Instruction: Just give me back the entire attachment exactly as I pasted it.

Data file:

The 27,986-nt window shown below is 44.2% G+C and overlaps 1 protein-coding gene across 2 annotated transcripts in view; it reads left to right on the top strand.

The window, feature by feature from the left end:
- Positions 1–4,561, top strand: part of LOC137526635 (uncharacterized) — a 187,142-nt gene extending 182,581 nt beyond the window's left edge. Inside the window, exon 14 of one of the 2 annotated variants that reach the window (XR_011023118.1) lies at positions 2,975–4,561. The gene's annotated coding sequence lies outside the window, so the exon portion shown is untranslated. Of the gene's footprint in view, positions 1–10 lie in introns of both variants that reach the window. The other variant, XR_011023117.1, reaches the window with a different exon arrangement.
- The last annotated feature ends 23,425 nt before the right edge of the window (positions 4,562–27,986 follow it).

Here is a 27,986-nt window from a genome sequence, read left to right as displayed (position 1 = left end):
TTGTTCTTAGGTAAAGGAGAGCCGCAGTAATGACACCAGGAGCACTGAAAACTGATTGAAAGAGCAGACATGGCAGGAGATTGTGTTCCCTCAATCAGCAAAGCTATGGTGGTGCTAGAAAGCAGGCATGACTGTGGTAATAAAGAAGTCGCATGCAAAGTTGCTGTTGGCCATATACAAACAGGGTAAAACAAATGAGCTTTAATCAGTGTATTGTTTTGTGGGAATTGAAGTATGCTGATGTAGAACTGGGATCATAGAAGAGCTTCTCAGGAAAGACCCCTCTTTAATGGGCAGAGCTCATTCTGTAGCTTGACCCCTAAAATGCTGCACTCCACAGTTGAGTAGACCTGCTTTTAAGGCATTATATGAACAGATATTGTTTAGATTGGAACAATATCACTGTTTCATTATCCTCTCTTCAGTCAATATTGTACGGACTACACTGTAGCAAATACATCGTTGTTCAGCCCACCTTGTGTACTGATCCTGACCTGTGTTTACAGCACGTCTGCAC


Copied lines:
The 27,986-nt window shown below is 44.2% G+C and overlaps 1 protein-coding gene across 2 annotated transcripts in view; it reads left to right on the top strand.

The window, feature by feature from the left end:
- Positions 1–4,561, top strand: part of LOC137526635 (uncharacterized) — a 187,142-nt gene extending 182,581 nt beyond the window's left edge. Inside the window, exon 14 of one of the 2 annotated variants that reach the window (XR_011023118.1) lies at positions 2,975–4,561. The gene's annotated coding sequence lies outside the window, so the exon portion shown is untranslated. Of the gene's footprint in view, positions 1–10 lie in introns of both variants that reach the window. The other variant, XR_011023117.1, reaches the window with a different exon arrangement.
- The last annotated feature ends 23,425 nt before the right edge of the window (positions 4,562–27,986 follow it).

Here is a 27,986-nt window from a genome sequence, read left to right as displayed (position 1 = left end):
TTGTTCTTAGGTAAAGGAGAGCCGCAGTAATGACACCAGGAGCACTGAAAACTGATTGAAAGAGCAGACATGGCAGGAGATTGTGTTCCCTCAATCAGCAAAGCTATGGTGGTGCTAGAAAGCAGGCATGACTGTGGTAATAAAGAAGTCGCATGCAAAGTTGCTGTTGGCCATATACAAACAGGGTAAAACAAATGAGCTTTAATCAGTGTATTGTTTTGTGGGAATTGAAGTATGCTGATGTAGAACTGGGATCATAGAAGAGCTTCTCAGGAAAGACCCCTCTTTAATGGGCAGAGCTCATTCTGTAGCTTGACCCCTAAAATGCTGCACTCCACAGTTGAGTAGACCTGCTTTTAAGGCATTATATGAACAGATATTGTTTAGATTGGAACAATATCACTGTTTCATTATCCTCTCTTCAGTCAATATTGTACGGACTACACTGTAGCAAATACATCGTTGTTCAGCCCACCTTGTGTACTGATCCTGACCTGTGTTTACAGCACGTCTGCAC